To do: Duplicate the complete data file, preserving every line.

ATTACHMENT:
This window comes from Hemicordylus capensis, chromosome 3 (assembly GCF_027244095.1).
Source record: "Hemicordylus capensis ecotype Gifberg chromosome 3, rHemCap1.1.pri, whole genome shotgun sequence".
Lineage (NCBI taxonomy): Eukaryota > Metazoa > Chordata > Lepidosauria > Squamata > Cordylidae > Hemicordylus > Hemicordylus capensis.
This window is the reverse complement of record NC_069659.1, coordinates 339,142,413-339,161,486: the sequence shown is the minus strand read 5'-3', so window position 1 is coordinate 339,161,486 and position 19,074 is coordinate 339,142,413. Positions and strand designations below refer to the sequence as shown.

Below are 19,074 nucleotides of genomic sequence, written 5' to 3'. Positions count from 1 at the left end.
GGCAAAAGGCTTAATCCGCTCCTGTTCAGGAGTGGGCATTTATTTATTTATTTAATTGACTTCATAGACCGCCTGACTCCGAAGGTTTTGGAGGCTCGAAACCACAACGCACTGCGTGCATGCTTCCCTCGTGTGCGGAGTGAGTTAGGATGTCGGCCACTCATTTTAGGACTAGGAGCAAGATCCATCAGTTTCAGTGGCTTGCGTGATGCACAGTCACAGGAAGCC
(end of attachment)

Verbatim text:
This window comes from Hemicordylus capensis, chromosome 3 (assembly GCF_027244095.1).
Source record: "Hemicordylus capensis ecotype Gifberg chromosome 3, rHemCap1.1.pri, whole genome shotgun sequence".
Lineage (NCBI taxonomy): Eukaryota > Metazoa > Chordata > Lepidosauria > Squamata > Cordylidae > Hemicordylus > Hemicordylus capensis.
This window is the reverse complement of record NC_069659.1, coordinates 339,142,413-339,161,486: the sequence shown is the minus strand read 5'-3', so window position 1 is coordinate 339,161,486 and position 19,074 is coordinate 339,142,413. Positions and strand designations below refer to the sequence as shown.

Below are 19,074 nucleotides of genomic sequence, written 5' to 3'. Positions count from 1 at the left end.
GGCAAAAGGCTTAATCCGCTCCTGTTCAGGAGTGGGCATTTATTTATTTATTTAATTGACTTCATAGACCGCCTGACTCCGAAGGTTTTGGAGGCTCGAAACCACAACGCACTGCGTGCATGCTTCCCTCGTGTGCGGAGTGAGTTAGGATGTCGGCCACTCATTTTAGGACTAGGAGCAAGATCCATCAGTTTCAGTGGCTTGCGTGATGCACAGTCACAGGAAGCC